Sunday, November 23, 2014
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The crowd in Leimert Park was impressive. Los Angeles’ ode to the Jena Six brought out the youth and older folks who stood shoulder to shoulder—a rare sight. Young adults planned the demonstration that proceeded without a hitch. A long line of speakers blasted the injustice suffered by the Jena Six, some also condemned George W. Bush and his cohorts for the illegal invasion of Iraq and assorted domestic policies that adversely affect Blacks.

The small park was jammed, but no one seemed to mind, even though the event lasted over three hours. High positive energy defined both the crowd and speakers. Last minute word that 17-year-old Mycal Bell’s conviction was overturned on appeal received a mixed response since he remained in jail without bail. (Bell was released on bail late last week.)

The main event, of course, was in Jena, Louisiana, where thousands descended, protesting the Jena Six’s treatment. They raised peaceful hell, possibly underplaying the likelihood that Jena’s Black residents would catch real hell after the throng left. (Since then, White supremacists have sworn they would retaliate for the Jena Six demonstrations with violence against local Blacks.)

The key task now, as always, is to parlay the outrage of a seminal event into sustained action against on-going inequities. Failure to connect a single (albeit galvanizing) event to an ongoing injustice reflects Blacks’ lack of awareness and resolve to deal with critically important issues. Absent sound, unified strategies and action, Blacks progress, already in jeopardy, will further erode.

Apparently, neither L.A.’s Jena Six expedition nor Leimert Park demonstrators planned follow-up strategies or actions. Hopefully, such plans will be developed, with outreach not only to participants and demonstrators, but others interested in transferring the Jena Six “high” to other equally critical issues. This will require commitment and organizing, the likes of which we haven’t seen in a long time. Worst case scenario: Patented indifference of Black leaders and communities prevails with the usual moaning that masks an unwillingness to challenge the establishment.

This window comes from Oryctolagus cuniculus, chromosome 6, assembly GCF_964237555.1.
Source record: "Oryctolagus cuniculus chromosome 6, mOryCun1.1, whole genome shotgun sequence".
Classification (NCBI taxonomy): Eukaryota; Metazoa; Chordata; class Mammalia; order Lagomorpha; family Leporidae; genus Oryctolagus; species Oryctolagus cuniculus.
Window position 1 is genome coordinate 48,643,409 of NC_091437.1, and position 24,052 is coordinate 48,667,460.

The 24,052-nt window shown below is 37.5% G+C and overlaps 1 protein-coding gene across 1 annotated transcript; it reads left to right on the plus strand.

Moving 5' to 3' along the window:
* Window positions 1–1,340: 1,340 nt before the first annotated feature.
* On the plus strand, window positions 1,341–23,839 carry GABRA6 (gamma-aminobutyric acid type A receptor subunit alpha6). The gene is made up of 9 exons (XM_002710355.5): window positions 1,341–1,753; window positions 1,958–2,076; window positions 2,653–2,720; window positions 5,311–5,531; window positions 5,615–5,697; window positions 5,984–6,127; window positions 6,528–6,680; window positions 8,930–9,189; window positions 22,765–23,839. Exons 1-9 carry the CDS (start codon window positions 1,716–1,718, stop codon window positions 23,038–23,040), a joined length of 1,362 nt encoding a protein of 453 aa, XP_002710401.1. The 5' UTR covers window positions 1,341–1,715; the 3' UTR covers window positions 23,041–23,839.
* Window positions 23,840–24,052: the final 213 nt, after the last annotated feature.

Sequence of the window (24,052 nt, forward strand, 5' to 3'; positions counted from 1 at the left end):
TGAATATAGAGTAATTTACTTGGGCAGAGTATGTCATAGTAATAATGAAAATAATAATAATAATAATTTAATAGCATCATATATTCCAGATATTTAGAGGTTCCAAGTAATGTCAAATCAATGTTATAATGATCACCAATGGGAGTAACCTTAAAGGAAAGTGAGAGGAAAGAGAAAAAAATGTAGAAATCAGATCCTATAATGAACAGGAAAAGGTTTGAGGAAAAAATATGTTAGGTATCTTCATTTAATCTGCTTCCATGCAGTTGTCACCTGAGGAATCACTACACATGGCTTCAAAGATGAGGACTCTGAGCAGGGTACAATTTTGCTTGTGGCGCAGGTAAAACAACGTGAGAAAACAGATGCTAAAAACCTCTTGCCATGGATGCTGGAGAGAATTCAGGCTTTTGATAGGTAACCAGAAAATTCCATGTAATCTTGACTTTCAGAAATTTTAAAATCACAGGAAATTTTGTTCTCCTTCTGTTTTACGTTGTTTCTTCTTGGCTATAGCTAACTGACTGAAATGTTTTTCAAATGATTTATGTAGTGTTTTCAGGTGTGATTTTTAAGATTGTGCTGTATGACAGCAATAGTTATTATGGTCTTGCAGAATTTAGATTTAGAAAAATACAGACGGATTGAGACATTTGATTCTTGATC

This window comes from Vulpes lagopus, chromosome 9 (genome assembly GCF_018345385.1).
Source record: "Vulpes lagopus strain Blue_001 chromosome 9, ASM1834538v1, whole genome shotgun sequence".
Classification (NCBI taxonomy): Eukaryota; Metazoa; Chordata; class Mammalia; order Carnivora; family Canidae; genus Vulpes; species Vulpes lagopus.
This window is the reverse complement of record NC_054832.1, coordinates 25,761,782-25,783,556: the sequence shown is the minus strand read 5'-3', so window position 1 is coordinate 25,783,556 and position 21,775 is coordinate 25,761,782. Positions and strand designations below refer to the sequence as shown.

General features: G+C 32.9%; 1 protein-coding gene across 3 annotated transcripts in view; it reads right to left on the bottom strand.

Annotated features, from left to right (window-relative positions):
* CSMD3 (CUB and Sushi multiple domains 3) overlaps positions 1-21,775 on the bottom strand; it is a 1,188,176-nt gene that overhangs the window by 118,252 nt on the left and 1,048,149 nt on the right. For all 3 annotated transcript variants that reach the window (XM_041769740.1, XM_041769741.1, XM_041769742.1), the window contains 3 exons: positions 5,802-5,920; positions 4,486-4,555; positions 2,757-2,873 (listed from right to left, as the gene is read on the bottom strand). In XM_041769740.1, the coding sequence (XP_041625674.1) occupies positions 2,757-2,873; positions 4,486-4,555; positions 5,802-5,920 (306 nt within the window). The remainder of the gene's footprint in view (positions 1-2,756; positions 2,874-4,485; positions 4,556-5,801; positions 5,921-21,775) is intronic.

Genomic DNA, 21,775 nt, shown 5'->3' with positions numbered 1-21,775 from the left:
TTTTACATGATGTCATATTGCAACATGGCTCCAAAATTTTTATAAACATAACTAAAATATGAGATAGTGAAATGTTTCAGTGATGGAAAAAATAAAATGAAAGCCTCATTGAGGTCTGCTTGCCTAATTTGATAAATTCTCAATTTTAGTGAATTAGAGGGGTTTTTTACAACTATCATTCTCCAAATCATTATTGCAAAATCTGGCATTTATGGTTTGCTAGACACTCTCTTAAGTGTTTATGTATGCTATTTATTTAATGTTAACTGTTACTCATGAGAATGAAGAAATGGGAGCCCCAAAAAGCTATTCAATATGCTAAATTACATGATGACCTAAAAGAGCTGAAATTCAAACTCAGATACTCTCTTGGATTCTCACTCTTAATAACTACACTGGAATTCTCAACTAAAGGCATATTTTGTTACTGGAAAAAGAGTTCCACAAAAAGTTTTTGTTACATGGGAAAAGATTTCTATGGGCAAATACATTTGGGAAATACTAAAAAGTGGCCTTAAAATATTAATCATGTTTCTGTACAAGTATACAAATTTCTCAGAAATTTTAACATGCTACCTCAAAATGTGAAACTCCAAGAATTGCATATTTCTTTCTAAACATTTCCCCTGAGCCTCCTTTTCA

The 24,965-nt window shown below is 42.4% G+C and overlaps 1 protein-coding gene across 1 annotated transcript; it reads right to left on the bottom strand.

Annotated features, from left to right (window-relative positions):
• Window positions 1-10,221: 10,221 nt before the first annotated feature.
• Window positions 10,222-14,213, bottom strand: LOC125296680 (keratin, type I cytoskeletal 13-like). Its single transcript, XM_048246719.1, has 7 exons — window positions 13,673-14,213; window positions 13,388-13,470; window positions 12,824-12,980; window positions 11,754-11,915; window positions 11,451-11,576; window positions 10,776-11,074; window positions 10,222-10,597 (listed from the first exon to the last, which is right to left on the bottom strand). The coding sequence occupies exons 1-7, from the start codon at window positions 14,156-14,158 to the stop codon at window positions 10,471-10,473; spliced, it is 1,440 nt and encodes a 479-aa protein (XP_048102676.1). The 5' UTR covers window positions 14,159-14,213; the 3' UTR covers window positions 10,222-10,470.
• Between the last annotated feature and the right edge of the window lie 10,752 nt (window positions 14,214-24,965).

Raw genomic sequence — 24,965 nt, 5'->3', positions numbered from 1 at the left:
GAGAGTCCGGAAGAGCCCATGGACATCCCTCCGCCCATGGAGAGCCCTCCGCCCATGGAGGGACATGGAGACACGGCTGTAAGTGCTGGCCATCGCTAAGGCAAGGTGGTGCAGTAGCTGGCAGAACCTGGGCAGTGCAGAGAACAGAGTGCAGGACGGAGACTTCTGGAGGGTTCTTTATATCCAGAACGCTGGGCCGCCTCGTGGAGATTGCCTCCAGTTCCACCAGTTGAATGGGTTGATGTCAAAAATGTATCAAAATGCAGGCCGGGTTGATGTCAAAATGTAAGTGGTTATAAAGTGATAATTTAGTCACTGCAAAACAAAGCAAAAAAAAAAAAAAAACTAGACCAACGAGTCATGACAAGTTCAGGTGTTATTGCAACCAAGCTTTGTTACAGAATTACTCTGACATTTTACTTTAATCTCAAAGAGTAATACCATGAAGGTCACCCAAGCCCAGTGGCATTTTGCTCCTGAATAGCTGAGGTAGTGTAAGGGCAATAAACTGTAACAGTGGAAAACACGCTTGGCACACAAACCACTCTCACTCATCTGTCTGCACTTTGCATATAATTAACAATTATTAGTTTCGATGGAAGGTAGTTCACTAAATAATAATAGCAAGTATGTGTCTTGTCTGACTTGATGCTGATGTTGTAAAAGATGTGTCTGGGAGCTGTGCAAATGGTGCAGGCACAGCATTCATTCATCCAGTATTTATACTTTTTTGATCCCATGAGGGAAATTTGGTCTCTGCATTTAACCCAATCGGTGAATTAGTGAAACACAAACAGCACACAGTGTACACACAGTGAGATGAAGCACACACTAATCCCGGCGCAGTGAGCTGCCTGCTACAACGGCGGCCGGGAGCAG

Better education and information are essential to avoid mistakes of the past. But Blacks know America has not really changed on matters of race, even if they don’t act like it. Another telling point: The nation’s schools are as segregated as they were 40 years ago, while Jena’s high school, and many others throughout the South, are more “integrated” than those in Los Angeles, the nation’s second largest school district.

Knowledge is key in recognizing that alleged integration nationwide is largely an illusion promulgated by the press and policymakers to maintain the status quo. The current “diversity” campaign should be debunked as another strategy to further dilute what little influence Blacks and others of color have managed to acquire. Distinguishing between integration, desegregation and diversity is vital, and arguably, better informed communities are indispensable for developing and maintaining viable Black agendas.

Sustaining motivation and commitment after Jena means not only talking, but behaving differently. But moving from intention to sustained action is very difficult for most of us. Clearly, only drastic change will move Blacks (or any group) from complacency to collective empowerment.

The legacy of slavery is far more tenacious and devastating than most Blacks acknowledge. Arguably, its most insidious effect is self-hate, a by-product of slaves being stripped of every vestige of culture, language and customs, that continues to have a deleterious effect on Blacks, socio-economic class, notwithstanding.

Having internalized White’s values (without developing their own) most Blacks won’t challenge the system; to do so is to challenge themselves. Those who consider this an exaggeration should track the behavior of young Black children. Talk with parents, teachers, psychologists, probation and parole officers, etc., and the unmistakable conclusion is that far too many of these children think little of themselves and act accordingly. And the malady extends well beyond childhood: The “go along to get along” syndrome among Black adults is another indication of a “less than White” affliction. This has on-going implications for Blacks, accepting, albeit reluctantly, the status quo. Another manifestation is not following up galvanizing events such as Jena Six with sustained action. More important, is a muted tolerance of deplorable systemic conditions.

There are no quick fixes, and creating Black agendas is essential for needed change. The immediate task is to bottle the outrage over Jena Six and use it judiciously to attack on-going atrocities that contaminate all of Black life.

Larry Aubry can be contacted at e-mail This email address is being protected from spambots. You need JavaScript enabled to view it. .

Category: Urban Perspective


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